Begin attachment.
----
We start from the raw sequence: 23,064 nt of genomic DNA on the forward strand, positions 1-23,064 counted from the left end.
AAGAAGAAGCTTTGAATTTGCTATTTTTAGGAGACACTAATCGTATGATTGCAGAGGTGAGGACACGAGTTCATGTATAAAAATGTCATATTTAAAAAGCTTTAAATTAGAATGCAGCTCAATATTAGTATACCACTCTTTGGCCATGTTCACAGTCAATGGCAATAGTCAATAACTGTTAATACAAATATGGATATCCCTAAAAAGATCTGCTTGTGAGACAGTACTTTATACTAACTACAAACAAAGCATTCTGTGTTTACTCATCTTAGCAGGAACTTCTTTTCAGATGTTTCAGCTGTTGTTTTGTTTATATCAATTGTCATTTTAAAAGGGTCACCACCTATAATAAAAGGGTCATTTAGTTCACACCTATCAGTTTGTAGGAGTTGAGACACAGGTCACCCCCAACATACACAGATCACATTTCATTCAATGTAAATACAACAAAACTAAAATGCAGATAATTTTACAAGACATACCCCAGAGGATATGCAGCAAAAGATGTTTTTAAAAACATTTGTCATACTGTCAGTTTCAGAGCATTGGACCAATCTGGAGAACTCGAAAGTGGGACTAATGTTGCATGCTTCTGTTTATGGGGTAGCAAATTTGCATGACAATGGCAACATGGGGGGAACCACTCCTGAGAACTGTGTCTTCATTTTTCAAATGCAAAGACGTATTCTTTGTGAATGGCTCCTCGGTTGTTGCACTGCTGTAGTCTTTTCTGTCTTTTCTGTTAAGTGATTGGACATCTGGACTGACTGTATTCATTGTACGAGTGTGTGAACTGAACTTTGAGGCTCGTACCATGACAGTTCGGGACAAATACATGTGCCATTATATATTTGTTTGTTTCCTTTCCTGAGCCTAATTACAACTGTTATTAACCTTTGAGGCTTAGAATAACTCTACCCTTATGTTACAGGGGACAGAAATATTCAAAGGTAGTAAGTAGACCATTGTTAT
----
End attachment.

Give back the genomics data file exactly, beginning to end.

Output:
We start from the raw sequence: 23,064 nt of genomic DNA on the forward strand, positions 1-23,064 counted from the left end.
AAGAAGAAGCTTTGAATTTGCTATTTTTAGGAGACACTAATCGTATGATTGCAGAGGTGAGGACACGAGTTCATGTATAAAAATGTCATATTTAAAAAGCTTTAAATTAGAATGCAGCTCAATATTAGTATACCACTCTTTGGCCATGTTCACAGTCAATGGCAATAGTCAATAACTGTTAATACAAATATGGATATCCCTAAAAAGATCTGCTTGTGAGACAGTACTTTATACTAACTACAAACAAAGCATTCTGTGTTTACTCATCTTAGCAGGAACTTCTTTTCAGATGTTTCAGCTGTTGTTTTGTTTATATCAATTGTCATTTTAAAAGGGTCACCACCTATAATAAAAGGGTCATTTAGTTCACACCTATCAGTTTGTAGGAGTTGAGACACAGGTCACCCCCAACATACACAGATCACATTTCATTCAATGTAAATACAACAAAACTAAAATGCAGATAATTTTACAAGACATACCCCAGAGGATATGCAGCAAAAGATGTTTTTAAAAACATTTGTCATACTGTCAGTTTCAGAGCATTGGACCAATCTGGAGAACTCGAAAGTGGGACTAATGTTGCATGCTTCTGTTTATGGGGTAGCAAATTTGCATGACAATGGCAACATGGGGGGAACCACTCCTGAGAACTGTGTCTTCATTTTTCAAATGCAAAGACGTATTCTTTGTGAATGGCTCCTCGGTTGTTGCACTGCTGTAGTCTTTTCTGTCTTTTCTGTTAAGTGATTGGACATCTGGACTGACTGTATTCATTGTACGAGTGTGTGAACTGAACTTTGAGGCTCGTACCATGACAGTTCGGGACAAATACATGTGCCATTATATATTTGTTTGTTTCCTTTCCTGAGCCTAATTACAACTGTTATTAACCTTTGAGGCTTAGAATAACTCTACCCTTATGTTACAGGGGACAGAAATATTCAAAGGTAGTAAGTAGACCATTGTTAT